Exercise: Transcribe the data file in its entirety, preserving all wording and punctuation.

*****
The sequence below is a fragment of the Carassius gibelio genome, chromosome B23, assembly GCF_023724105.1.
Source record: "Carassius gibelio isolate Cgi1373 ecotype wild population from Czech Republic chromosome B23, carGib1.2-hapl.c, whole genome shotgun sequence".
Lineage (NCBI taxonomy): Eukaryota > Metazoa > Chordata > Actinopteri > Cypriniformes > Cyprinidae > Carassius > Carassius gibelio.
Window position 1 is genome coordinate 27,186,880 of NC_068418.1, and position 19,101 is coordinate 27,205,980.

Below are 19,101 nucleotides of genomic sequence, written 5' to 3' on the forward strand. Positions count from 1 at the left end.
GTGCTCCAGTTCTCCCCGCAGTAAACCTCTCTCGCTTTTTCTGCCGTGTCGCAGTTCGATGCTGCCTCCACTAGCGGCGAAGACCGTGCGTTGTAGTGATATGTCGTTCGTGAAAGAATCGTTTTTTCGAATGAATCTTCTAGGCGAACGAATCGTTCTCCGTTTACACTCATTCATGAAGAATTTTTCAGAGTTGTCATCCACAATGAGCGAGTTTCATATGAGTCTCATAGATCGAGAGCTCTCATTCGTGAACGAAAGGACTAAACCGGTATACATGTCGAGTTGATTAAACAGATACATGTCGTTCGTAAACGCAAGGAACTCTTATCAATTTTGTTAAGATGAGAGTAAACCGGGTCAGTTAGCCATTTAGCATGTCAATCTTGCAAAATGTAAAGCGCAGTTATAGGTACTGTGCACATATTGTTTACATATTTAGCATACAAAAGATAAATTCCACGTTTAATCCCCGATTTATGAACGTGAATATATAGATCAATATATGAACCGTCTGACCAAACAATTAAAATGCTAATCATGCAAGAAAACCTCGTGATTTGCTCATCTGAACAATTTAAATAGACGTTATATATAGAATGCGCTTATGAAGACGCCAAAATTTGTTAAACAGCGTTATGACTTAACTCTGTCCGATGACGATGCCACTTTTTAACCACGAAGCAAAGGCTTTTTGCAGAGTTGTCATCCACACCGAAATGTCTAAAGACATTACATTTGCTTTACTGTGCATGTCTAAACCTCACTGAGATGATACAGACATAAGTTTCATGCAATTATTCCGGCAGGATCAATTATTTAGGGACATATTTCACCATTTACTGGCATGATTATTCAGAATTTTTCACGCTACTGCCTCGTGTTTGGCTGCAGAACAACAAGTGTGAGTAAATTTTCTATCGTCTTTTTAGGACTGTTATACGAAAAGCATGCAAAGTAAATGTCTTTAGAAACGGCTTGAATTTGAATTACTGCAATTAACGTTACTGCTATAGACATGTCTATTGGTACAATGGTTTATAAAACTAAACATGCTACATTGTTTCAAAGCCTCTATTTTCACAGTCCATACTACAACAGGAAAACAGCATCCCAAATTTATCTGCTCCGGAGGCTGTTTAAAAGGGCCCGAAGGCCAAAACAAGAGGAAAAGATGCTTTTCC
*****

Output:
The sequence below is a fragment of the Carassius gibelio genome, chromosome B23, assembly GCF_023724105.1.
Source record: "Carassius gibelio isolate Cgi1373 ecotype wild population from Czech Republic chromosome B23, carGib1.2-hapl.c, whole genome shotgun sequence".
Lineage (NCBI taxonomy): Eukaryota > Metazoa > Chordata > Actinopteri > Cypriniformes > Cyprinidae > Carassius > Carassius gibelio.
Window position 1 is genome coordinate 27,186,880 of NC_068418.1, and position 19,101 is coordinate 27,205,980.

Below are 19,101 nucleotides of genomic sequence, written 5' to 3' on the forward strand. Positions count from 1 at the left end.
GTGCTCCAGTTCTCCCCGCAGTAAACCTCTCTCGCTTTTTCTGCCGTGTCGCAGTTCGATGCTGCCTCCACTAGCGGCGAAGACCGTGCGTTGTAGTGATATGTCGTTCGTGAAAGAATCGTTTTTTCGAATGAATCTTCTAGGCGAACGAATCGTTCTCCGTTTACACTCATTCATGAAGAATTTTTCAGAGTTGTCATCCACAATGAGCGAGTTTCATATGAGTCTCATAGATCGAGAGCTCTCATTCGTGAACGAAAGGACTAAACCGGTATACATGTCGAGTTGATTAAACAGATACATGTCGTTCGTAAACGCAAGGAACTCTTATCAATTTTGTTAAGATGAGAGTAAACCGGGTCAGTTAGCCATTTAGCATGTCAATCTTGCAAAATGTAAAGCGCAGTTATAGGTACTGTGCACATATTGTTTACATATTTAGCATACAAAAGATAAATTCCACGTTTAATCCCCGATTTATGAACGTGAATATATAGATCAATATATGAACCGTCTGACCAAACAATTAAAATGCTAATCATGCAAGAAAACCTCGTGATTTGCTCATCTGAACAATTTAAATAGACGTTATATATAGAATGCGCTTATGAAGACGCCAAAATTTGTTAAACAGCGTTATGACTTAACTCTGTCCGATGACGATGCCACTTTTTAACCACGAAGCAAAGGCTTTTTGCAGAGTTGTCATCCACACCGAAATGTCTAAAGACATTACATTTGCTTTACTGTGCATGTCTAAACCTCACTGAGATGATACAGACATAAGTTTCATGCAATTATTCCGGCAGGATCAATTATTTAGGGACATATTTCACCATTTACTGGCATGATTATTCAGAATTTTTCACGCTACTGCCTCGTGTTTGGCTGCAGAACAACAAGTGTGAGTAAATTTTCTATCGTCTTTTTAGGACTGTTATACGAAAAGCATGCAAAGTAAATGTCTTTAGAAACGGCTTGAATTTGAATTACTGCAATTAACGTTACTGCTATAGACATGTCTATTGGTACAATGGTTTATAAAACTAAACATGCTACATTGTTTCAAAGCCTCTATTTTCACAGTCCATACTACAACAGGAAAACAGCATCCCAAATTTATCTGCTCCGGAGGCTGTTTAAAAGGGCCCGAAGGCCAAAACAAGAGGAAAAGATGCTTTTCC